Since then, she’s learned more and more from Bell and his squad of players and noticed serious improvements in her game from the various different camps and intense home-based training sessions.

But her significant breakthrough came in January when she made her senior debut against Belgium.

“When I came on in the last few minutes, it was crazy. My heart was beating, I don’t think it’s ever beat as fast. It’s great to be involved and around the squad, but obviously to come on the pitch was amazing.”

With the upcoming Euro 2021 qualifying campaign a massive target as the Girls In Green hope to seal a spot at a first-ever major tournament, Farrelly’s excitement and passion shines through as she lets her mind wander down the line. 

Aviva Soccer Sisters Easter Football Festival Launch Niamh Farrelly and Isibeal Atkinson at today's Aviva Soccer Sister Easter Football Festival launch. Source: Sam Barnes/SPORTSFILE

Coming towards the end of her first year of a sports science degree in DCU, it’s probably easier for her to focus on the present as she manages her club, college and country football commitments, her individual training, study and life, in general, off the pitch.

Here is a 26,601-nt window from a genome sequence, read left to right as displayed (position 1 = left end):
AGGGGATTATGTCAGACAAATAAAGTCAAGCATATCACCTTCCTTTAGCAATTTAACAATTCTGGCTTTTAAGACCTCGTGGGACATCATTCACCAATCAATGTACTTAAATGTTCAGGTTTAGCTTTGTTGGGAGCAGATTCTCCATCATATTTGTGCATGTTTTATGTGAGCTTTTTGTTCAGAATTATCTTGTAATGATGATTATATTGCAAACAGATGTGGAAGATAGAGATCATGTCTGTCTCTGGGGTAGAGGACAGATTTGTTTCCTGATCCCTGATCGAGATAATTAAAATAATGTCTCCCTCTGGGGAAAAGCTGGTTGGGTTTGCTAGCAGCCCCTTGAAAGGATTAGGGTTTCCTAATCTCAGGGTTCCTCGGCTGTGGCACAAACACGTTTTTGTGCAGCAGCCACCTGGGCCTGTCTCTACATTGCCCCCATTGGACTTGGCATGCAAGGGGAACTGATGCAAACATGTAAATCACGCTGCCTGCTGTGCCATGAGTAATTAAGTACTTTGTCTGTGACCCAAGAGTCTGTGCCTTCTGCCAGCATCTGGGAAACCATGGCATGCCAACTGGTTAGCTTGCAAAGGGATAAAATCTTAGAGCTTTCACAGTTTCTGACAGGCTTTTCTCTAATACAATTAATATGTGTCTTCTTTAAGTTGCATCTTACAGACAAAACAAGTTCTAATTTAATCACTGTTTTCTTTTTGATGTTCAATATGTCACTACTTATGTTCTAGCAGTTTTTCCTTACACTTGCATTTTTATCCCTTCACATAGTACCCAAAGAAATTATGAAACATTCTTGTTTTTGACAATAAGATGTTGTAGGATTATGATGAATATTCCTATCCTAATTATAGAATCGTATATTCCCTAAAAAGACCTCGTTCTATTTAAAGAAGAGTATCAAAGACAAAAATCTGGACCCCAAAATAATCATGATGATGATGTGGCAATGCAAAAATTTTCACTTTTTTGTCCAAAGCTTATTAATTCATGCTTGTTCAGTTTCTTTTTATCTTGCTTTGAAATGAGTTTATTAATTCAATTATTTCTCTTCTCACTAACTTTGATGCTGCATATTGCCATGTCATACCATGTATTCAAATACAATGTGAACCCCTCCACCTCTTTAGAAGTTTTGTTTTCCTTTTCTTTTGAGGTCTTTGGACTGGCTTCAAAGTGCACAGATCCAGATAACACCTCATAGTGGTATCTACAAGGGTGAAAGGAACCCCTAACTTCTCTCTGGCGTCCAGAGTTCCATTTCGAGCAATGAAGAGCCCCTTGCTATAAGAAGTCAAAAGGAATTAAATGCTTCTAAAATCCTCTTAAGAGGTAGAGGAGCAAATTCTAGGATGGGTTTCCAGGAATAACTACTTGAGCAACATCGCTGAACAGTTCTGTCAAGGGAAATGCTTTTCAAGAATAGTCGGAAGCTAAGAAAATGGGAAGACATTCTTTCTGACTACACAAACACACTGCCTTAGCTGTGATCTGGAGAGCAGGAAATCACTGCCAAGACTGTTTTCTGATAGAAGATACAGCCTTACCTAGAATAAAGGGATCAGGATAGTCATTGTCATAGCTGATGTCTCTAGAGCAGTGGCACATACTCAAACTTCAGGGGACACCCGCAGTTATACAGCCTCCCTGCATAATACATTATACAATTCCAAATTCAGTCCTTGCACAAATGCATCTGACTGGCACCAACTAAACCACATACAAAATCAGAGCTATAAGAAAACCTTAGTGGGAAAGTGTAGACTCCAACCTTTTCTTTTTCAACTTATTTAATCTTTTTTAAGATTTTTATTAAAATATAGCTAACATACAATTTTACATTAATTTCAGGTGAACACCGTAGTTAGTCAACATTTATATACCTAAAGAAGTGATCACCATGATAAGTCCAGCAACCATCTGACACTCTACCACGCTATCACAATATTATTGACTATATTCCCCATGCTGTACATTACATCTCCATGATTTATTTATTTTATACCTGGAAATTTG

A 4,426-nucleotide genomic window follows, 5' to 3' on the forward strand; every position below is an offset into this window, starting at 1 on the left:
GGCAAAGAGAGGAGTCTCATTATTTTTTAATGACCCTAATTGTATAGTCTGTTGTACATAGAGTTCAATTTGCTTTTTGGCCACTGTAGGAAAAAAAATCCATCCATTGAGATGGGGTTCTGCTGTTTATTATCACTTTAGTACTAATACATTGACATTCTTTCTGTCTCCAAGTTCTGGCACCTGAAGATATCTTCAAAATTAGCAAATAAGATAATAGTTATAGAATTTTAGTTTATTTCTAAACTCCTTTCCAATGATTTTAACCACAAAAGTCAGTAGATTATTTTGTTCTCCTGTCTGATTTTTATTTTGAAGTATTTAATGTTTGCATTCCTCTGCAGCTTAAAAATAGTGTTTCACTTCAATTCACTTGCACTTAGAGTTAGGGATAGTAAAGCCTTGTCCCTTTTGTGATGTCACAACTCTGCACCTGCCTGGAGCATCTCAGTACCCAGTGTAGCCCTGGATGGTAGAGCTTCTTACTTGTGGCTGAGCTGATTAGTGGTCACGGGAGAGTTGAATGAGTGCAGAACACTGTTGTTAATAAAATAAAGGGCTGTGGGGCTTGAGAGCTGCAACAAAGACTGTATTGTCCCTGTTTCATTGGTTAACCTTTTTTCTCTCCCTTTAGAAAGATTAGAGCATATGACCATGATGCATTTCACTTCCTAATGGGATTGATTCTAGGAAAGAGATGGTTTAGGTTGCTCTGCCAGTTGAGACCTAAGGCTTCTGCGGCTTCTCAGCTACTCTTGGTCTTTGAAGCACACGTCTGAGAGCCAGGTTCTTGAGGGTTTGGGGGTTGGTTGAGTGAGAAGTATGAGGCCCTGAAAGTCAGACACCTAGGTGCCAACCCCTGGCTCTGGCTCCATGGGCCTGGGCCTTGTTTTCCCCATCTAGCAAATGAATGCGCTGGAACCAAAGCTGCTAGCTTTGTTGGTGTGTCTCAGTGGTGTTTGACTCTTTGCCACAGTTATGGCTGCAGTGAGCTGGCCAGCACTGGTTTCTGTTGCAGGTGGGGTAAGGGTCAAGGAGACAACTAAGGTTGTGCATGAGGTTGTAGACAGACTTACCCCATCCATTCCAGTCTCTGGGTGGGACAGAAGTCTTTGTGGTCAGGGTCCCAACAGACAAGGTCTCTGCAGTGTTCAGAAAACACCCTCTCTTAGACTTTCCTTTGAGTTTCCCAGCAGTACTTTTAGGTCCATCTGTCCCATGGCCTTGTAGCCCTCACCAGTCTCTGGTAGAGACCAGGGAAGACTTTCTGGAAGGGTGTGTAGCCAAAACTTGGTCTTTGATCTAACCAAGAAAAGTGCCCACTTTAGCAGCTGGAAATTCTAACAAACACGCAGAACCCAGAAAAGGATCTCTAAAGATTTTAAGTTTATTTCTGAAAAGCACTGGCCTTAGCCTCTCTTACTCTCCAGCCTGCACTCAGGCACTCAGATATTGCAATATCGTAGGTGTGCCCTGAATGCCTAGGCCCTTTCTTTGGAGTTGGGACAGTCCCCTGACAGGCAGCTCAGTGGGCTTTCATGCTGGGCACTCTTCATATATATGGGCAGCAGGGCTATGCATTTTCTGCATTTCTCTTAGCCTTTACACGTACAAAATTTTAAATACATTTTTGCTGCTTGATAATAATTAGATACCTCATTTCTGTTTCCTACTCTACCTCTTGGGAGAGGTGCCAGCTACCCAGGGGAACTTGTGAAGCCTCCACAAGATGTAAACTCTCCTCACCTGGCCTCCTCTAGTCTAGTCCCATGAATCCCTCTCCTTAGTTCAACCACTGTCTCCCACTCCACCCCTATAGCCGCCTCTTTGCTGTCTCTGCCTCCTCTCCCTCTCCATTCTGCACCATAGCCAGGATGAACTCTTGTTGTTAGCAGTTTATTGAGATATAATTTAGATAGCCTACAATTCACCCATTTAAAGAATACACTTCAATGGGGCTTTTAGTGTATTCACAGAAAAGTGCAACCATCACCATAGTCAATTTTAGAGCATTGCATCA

It’s all go, but she’s enjoying it all and that’s the main thing. 

Much of her concentration at the minute is of course on Peamount’s Women’s National League campaign. The Greenogue outfit kicked off proceedings with a win over Cork City, before their visit to Galway was postponed last weekend.

With the likes of ex-internationals Karen Duggan and Áine O’Gorman forming the backbone of the team, Farrelly is honoured to have examples like those so close to home.

“Sometimes you just think, ‘Jesus, the amount they have achieved’ and you’re training with them and playing right beside them. You wouldn’t dream of it. It’s great.” 

“It’s deadly playing with Karen, her telling me where to go all the time,” she laughs of her partner in crime in midfield. “She’s a great player and she’s a good role model to have, especially playing beside her. You couldn’t ask for anyone better I suppose.”

More than pleased to be back in action with the club scene in full-flow, she hopes that Peas can carry through the momentum from towards the end of last year to this campaign.

Niamh Farrelly with Aisling Frawley In full flight in the 2018 FAI Cup final. Source: Tommy Dickson/INPHO

The curtain came down on 2018 on a sour note at the same venue as she sits today, a defeat to Wexford Youths in the FAI Cup final. While her first playing appearance at the Aviva didn’t just go as she had hoped, there’ll no doubt be many more to come. 

“Very disappointing, yeah,” she concedes. “I don’t know. It just didn’t happen on the day, I suppose.

“All the team is raring to go this year and hopefully we’ll get back here. Obviously the league is a big target but definitely, I’d love to come back here and go one step further: get the trophy.”

The past isn’t there to be dwelled on.

And setbacks, as Farrelly knows well, just drive you on more and more. 

Just like before, she’ll keep on pushing.

Murray Kinsella and Andy Dunne dissect Ireland’s disappointing Six Nations campaign, and discuss the pros and cons of rugby’s new law proposals in the latest episode of The42 Rugby Weekly:


Source: The42 Rugby Weekly/SoundCloud

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Emma Duffy